Mar 24, 2022 - Economy & Business

Your CEO has no lunch buddy

Illustration of a paper lunch bag with a post it note on the side showing a sad face.

Illustration: Aïda Amer/Axios

Offices are opening up, but only the executives want to go in to work.

Why it matters: There's an executive-employee disconnect in hybrid workplaces. Many CEOs and top leaders are eager to work in-person the way we did before the pandemic, while many rank-and-file workers want to keep telecommuting.

  • 75% of executives want to come back to the office three or more days a week, compared with just 37% of rank-and-file employees, according to a Slack Future Forum report

As a result, many executives are returning to barren offices.

  • In the last quarter of 2021, 71% of executives were back in the office full-time, compared with 63% of rank-and-filers.
  • That may not seem like a large gap, but consider the fact that many people in the latter category work in labs or IT or with clients in jobs that cannot fully be done from home.
  • The disparity is likely much higher when looking only at workers who can work remotely, says Brian Elliott, VP of Slack's Future Forum.

What's happening: Executives scored 77% higher than workers on the work-life-balance metric in Future Forum's survey, so they're likelier to have fewer responsibilities — like child care — keeping them at home. They're also likelier to have nicer offices and better setups in the workplace.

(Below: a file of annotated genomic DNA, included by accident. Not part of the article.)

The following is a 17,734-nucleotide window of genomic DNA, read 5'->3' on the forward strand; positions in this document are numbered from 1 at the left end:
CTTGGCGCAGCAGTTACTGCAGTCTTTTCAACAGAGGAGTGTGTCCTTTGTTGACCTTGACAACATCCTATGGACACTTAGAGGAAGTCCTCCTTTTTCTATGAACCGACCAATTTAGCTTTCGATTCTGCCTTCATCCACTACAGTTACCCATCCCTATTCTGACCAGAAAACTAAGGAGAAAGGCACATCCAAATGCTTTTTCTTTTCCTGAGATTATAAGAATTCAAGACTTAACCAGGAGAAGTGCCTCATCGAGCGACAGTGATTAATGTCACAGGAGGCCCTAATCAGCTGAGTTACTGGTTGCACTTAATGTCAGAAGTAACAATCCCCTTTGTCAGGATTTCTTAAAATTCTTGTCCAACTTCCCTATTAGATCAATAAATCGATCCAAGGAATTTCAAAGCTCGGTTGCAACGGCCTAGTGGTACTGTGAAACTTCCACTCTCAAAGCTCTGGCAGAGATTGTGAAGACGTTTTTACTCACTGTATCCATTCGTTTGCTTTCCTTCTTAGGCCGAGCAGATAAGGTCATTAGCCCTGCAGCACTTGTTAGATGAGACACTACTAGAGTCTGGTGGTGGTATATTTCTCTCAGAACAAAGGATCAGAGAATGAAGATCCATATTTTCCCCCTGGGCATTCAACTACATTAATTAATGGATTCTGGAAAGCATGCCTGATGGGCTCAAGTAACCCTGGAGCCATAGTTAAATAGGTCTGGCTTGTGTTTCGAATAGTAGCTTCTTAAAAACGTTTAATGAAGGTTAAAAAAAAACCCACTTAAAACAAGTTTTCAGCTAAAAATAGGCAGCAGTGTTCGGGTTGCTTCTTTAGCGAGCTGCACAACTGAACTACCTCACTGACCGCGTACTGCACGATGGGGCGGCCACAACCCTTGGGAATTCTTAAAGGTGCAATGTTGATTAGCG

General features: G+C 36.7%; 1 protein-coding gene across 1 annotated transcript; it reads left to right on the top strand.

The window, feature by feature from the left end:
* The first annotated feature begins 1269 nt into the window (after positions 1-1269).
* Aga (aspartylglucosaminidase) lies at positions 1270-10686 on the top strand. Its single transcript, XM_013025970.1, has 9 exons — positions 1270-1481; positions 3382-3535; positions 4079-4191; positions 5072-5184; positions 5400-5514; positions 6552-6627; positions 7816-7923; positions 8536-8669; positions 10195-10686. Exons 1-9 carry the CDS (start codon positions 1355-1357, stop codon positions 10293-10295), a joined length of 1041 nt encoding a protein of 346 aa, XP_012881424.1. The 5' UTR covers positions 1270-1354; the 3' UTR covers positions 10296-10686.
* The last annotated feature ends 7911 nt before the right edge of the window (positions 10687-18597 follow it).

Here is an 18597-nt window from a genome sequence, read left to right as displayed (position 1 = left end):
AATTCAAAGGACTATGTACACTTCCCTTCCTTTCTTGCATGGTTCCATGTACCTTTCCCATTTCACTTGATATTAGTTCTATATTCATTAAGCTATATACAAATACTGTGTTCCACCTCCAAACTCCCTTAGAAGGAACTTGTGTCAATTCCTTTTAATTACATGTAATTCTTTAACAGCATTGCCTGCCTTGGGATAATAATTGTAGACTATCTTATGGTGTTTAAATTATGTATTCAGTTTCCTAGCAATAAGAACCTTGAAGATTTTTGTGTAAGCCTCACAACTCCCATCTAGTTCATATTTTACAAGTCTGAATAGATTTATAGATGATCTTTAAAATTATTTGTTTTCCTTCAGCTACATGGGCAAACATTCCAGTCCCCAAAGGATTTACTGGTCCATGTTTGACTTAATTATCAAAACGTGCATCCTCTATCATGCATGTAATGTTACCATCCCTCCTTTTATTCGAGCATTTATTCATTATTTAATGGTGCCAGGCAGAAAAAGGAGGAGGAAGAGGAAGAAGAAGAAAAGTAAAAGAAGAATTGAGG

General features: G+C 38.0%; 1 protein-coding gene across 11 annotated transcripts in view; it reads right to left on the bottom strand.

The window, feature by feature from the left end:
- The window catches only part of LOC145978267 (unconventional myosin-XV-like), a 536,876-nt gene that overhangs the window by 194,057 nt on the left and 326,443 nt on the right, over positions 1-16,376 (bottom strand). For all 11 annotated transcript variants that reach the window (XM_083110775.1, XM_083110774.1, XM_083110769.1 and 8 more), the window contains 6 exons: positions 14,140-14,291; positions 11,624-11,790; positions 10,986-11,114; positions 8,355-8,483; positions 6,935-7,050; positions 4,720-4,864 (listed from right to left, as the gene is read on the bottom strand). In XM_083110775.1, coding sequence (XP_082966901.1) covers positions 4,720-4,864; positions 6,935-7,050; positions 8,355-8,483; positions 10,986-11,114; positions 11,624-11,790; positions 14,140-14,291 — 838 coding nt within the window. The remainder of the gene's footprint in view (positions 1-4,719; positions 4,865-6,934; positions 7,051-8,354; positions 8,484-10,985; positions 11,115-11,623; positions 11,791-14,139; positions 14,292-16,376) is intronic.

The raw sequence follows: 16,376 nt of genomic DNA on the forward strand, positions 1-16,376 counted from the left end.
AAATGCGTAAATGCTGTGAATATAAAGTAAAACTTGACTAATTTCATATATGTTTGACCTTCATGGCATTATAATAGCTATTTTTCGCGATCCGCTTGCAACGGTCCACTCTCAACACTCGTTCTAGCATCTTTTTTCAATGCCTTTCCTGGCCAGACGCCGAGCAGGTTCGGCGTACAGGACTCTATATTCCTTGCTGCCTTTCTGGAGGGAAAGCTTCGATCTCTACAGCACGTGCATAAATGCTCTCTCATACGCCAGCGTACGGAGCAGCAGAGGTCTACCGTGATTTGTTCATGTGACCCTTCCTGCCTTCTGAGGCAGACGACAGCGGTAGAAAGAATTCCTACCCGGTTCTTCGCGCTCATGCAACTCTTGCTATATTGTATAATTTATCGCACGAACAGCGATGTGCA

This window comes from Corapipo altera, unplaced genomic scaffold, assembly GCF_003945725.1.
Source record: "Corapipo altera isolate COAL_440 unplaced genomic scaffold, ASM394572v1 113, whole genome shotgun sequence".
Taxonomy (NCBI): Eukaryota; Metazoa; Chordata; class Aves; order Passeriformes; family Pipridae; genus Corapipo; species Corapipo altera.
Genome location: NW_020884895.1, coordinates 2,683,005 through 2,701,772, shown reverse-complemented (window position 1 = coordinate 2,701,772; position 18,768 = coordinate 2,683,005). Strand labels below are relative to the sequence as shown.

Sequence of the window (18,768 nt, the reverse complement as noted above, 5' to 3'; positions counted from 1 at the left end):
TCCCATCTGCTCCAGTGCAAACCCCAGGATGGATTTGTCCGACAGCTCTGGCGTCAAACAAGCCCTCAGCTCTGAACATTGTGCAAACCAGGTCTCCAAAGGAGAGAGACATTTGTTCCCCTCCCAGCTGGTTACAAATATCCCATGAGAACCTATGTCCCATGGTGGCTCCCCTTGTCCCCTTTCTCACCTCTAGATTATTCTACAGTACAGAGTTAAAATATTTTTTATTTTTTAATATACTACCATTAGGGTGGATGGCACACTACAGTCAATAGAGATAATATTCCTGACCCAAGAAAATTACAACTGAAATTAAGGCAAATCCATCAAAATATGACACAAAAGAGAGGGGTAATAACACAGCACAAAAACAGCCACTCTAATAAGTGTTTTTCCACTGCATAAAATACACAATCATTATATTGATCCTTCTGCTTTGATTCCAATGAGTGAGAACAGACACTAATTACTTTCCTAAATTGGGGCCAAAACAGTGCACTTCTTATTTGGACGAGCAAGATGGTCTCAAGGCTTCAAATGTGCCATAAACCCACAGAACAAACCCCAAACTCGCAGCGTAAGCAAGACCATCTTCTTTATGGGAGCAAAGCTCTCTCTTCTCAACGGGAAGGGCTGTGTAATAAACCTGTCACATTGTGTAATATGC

• So it makes sense that they're the first — and the most eager — to return, Elliot says.

The stakes: Experts warn that an imbalanced return to work — with top leaders and a self-selecting group of other employees going back, while others stay home — could lead to proximity bias.

  • Those rubbing shoulders with the CEO, executives and managers in the office may be favored for raises and promotions while their remote colleagues fall out of sight and out of mind.
  • This risk is especially worrisome for people who are underrepresented in the professional workforce — women and people of color — who are likelier than their white male colleagues to want to work remotely.

The other side: Not all executives are rushing back to the office.

  • Meta's top leaders, including Mark Zuckerberg, are scattered in places far from their Silicon Valley HQ, testing the limits of remote work, WSJ reports. Their destinations include Israel, New York and the U.K.
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